CLEVELAND — The White Sox won despite themselves Wednesday, thanks to a second good performance in as many outings from Opening Day starter Carlos Rodon. This one — six innings of one-run, two-hit ball with one walk and nine strikeouts — was excellent, and Rodon needed to be outstanding with the way the Sox’ fumbling defense continued to play in an 8-3 victory against the Indians and ace Corey Kluber.
More on the defense later. Rodon deserves top billing for overcoming it with a superb effort, easily outdueling Kluber, who was knocked out in the fourth inning. Sixteen swinging strikes amounted to Exhibit A that Rodon, who lowered his career ERA against the Tribe to 2.49, was on.
“The things that were evolving didn’t bother him,” manager Rick Renteria said. “His offspeed pitches had depth and fade, but more than anything for me, he kept his composure. That’s a key for him. He’s a little high-strung — he wants to get things done — but he was able to manage his emotions.”
The Sox’ bats also were on. Third baseman Yoan Moncada continued to hit everything in sight, ripping a 438-foot home run to right field against Neil Ramirez in the eighth inning after walking twice and hitting a 410-foot double off the high wall in center field against Kluber. Moncada is batting .450 with two homers, three doubles, six RBI and nine runs scored.
“I feel very comfortable,” said Moncada, who has reached base in all five games and has been on base in 12 of 23 plate appearances. “All the work I put in during the offseason and spring training is paying off.”
Jose Abreu drove in three runs with a single and a double off the right-field wall, raising his average to .300 and RBI total to seven in five games. Leury Garcia had the first four-hit game of his career, all singles, and, like Moncada next to him at the top of the Sox’ lineup, scored three runs. And Eloy Jimenez singled through each side of the infield, hiking his average to .200 as he finds his way through his first week of major-league pitching.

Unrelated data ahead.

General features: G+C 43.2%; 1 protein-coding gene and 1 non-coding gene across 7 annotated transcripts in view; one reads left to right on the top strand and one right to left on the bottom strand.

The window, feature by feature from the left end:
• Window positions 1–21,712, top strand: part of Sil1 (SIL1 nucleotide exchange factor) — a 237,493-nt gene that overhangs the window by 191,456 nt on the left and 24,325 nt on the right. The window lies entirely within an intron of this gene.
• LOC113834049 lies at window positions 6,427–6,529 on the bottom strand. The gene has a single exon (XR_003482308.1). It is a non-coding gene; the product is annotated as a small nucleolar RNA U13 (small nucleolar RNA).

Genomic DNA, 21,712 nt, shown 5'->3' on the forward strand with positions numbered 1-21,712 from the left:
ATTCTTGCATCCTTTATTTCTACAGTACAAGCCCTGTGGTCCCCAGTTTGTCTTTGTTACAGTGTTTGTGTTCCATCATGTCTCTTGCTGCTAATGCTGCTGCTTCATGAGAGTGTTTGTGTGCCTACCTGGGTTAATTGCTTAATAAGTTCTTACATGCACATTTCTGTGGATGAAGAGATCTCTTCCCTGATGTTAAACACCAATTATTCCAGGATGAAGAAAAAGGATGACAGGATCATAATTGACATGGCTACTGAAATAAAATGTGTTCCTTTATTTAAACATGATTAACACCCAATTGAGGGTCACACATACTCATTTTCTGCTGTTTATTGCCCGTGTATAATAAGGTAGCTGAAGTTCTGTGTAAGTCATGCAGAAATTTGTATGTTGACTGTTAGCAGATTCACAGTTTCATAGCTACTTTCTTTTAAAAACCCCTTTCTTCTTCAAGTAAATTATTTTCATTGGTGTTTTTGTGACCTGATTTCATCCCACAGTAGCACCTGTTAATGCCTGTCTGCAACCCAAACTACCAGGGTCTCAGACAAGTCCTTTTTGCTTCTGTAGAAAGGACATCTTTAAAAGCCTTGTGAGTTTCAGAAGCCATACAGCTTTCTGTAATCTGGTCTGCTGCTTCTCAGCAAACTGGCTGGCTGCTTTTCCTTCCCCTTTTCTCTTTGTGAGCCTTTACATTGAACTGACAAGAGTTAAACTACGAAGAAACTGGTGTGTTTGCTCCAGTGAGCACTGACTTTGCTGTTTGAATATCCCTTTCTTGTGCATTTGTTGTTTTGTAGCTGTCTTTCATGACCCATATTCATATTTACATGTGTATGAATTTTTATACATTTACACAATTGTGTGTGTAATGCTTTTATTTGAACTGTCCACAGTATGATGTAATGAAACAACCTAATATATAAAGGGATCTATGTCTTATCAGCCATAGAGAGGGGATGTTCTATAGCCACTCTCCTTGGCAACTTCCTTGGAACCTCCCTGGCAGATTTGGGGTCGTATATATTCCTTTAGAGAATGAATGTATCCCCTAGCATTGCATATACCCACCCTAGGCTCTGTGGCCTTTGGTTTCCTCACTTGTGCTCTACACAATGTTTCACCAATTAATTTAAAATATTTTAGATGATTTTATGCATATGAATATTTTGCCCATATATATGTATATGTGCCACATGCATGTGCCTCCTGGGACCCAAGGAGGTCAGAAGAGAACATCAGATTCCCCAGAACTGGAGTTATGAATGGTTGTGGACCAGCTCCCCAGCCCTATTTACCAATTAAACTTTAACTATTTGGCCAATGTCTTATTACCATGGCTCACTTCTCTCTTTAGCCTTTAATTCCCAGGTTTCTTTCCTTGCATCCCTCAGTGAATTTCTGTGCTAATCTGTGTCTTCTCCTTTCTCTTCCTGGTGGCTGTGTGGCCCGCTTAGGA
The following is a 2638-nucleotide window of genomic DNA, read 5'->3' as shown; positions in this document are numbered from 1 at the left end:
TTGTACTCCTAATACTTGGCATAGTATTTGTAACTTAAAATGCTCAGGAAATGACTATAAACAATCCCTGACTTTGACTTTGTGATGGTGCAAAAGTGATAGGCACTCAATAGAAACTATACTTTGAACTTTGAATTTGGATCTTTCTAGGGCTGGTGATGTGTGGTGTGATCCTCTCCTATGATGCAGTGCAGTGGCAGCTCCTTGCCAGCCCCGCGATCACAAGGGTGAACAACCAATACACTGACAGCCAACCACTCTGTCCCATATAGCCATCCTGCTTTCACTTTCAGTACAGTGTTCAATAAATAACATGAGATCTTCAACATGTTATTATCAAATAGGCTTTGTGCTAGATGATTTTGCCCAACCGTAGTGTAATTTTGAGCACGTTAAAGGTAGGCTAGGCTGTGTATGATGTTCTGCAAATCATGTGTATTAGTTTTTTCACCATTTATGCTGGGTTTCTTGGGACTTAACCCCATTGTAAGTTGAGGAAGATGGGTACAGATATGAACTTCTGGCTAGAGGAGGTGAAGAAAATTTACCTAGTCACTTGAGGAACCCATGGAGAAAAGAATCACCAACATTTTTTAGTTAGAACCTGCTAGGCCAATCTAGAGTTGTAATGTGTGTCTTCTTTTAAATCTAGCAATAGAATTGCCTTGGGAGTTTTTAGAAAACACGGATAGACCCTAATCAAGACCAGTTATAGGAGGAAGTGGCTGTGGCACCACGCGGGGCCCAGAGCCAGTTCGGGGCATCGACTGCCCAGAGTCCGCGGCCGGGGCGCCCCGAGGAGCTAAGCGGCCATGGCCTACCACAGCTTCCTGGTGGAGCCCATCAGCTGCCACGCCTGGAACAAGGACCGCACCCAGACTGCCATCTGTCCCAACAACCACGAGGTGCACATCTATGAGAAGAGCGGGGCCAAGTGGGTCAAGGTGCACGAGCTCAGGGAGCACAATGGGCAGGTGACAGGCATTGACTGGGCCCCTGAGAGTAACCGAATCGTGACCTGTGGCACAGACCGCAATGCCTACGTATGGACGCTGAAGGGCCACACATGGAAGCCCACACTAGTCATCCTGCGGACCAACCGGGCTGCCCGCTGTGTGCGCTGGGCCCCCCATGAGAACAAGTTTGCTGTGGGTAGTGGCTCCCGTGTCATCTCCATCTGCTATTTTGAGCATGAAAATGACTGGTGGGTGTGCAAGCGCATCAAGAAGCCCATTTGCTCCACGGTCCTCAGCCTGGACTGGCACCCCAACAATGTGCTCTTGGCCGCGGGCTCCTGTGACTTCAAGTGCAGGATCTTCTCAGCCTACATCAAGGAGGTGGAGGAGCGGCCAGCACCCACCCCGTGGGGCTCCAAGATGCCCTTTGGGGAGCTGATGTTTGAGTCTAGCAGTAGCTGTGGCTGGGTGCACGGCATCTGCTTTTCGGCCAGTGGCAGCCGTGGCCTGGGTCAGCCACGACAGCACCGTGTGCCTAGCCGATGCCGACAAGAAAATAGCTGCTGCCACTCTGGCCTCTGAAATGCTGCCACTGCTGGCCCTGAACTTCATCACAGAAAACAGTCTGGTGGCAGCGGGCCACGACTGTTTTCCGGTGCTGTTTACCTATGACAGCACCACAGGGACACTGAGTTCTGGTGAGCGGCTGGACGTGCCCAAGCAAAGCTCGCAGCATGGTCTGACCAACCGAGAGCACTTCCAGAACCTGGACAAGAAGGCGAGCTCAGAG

Kluber allowed six runs — four earned — and eight hits in 3„ innings.
“You have to get him up in the zone,” Renteria said. “He’s a great pitcher. He was trying to find his feel, and we were able to take advantage of what he didn’t have and were able to put points on the board early.”
On the down side, Garcia ran into an out in the first inning, and the Sox made three more errors, including two on one play. Moncada threw a ball away in the first inning, and second baseman Yolmer Sanchez — 0-for-4 with three strikeouts and a batting average of .050 — dropped a pop-up hit by Jose Ramirez in short right in the sixth inning for his third error of the season. Garcia picked the ball up and had Ramirez at second, but his throw deflected off shortstop Jose Rondon’s glove for another error.
“That’s going to happen,” Rodon said. “We’re all not going to be perfect. They’ll pick me up when I’m down, and I’ll pick them up when they’re down. That’s what a team does.”
It’s going to happen, but as Renteria has said, it has to stop for the Sox (2-3), who have had four very good outings from their starters in the first five games, to be competitive.
Rodon (1-1, 1.59 ERA) was good for the second time and didn’t allow an earned run.
“I didn’t have a good fastball, and the slider was a good pitch for me today,” he said. “It kind of bailed me out.”
Ryan Burr and Kelvin Herrera each pitched one perfect inning of relief. Nate Jones, continuing to struggle, allowed a harmless two-run homer to Hanley Ramirez in the ninth.
“That’s a good win,” Rodon said. “Hopefully, it gives us some momentum and keeps us going.”